My FLC-related project is the creation of an overlay journal, History of Media Studies. The open-access journal,slated to launch its first issue in summer 2018, is published by the Open Library of Humanities—the Mellon-backed open-access publisher with an innovative library-subsidy funding model. The journal will launch as OLH’s first overlay journal, taking advantage of the brand-new overlay capabilities included in OLH’s new Janeway. An editorial board has been recruited, and other policies have been drafted. I am currently testing the Janeway platform to help troubleshoot the overlay functions.
One aim of the journal is to experiment with new digital and open-access publishing possibilities, including hosted archival documents, iterative article "editions," and internal hyperlinks. The journal's other aim is to provide a home for refereed scholarship on the history of media, film, and communication research and education that is published first elsewhere—across an array of otherwise disparate publications.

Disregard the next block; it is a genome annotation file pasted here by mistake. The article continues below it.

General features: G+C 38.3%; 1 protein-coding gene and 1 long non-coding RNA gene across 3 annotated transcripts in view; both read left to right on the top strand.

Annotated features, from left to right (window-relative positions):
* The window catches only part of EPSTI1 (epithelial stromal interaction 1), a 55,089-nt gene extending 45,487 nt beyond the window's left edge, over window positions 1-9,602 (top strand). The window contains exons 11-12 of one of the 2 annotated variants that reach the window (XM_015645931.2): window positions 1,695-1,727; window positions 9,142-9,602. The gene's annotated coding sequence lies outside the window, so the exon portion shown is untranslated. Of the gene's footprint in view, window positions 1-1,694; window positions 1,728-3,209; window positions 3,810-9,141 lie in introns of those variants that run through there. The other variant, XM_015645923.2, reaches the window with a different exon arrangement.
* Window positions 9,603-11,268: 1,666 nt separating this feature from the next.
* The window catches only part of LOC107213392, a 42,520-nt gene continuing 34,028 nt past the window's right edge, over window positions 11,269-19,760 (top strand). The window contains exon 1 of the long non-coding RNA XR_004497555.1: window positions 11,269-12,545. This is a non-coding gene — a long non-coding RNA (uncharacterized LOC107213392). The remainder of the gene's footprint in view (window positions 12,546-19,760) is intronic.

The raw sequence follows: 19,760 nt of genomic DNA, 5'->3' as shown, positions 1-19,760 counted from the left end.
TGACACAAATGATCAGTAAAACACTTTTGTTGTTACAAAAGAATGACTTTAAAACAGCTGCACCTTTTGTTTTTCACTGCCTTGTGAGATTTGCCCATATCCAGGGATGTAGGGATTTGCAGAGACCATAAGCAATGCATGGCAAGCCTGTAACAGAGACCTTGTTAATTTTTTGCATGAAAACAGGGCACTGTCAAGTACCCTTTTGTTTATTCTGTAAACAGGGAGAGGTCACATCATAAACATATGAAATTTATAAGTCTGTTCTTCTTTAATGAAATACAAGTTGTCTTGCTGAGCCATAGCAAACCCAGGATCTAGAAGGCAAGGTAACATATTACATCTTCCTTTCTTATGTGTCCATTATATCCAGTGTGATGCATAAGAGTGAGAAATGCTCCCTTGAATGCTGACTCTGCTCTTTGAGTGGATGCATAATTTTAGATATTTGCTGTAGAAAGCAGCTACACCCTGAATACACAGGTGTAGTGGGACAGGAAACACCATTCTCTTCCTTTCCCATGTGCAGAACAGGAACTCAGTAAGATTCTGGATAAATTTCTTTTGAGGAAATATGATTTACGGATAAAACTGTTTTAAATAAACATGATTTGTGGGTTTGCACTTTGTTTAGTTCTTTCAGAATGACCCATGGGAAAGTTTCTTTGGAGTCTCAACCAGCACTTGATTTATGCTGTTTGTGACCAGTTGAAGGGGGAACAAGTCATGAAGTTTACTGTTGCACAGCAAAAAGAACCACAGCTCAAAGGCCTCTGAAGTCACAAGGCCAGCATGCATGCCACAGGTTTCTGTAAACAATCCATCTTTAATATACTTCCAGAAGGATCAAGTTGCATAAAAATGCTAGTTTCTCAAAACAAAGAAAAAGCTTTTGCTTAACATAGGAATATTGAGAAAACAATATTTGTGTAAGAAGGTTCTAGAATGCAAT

There is a need. The history of media studies scholarship is a sub-field that has no dedicated outlet. Each of the mainline social sciences, and some of the humanities disciplines, already support one or more journals dedicated to their disciplinary histories. These titles provide a focal point for historians, by channeling attention and establishing standards and shared reference points. The absence of a media-studies journal has meant that published scholarship on the field's history—while plentiful by raw tally—is siloed and comparatively weak. History of Media Studies will help furnish a common purpose and the sense of a shared field.
The OLH partnership is one of the motivations for this proposal. From the moment I learned of its existence, I have been an excited booster of the initiative and its library-subsidy model. Given the funding realities of the humanities and humanist social sciences, the OLH model is the only realistic OA path forward. And the library-budget underwriting (as a diversion of usurious subscription costs) is an elegant and rational solution to the transition-to-OA quandary.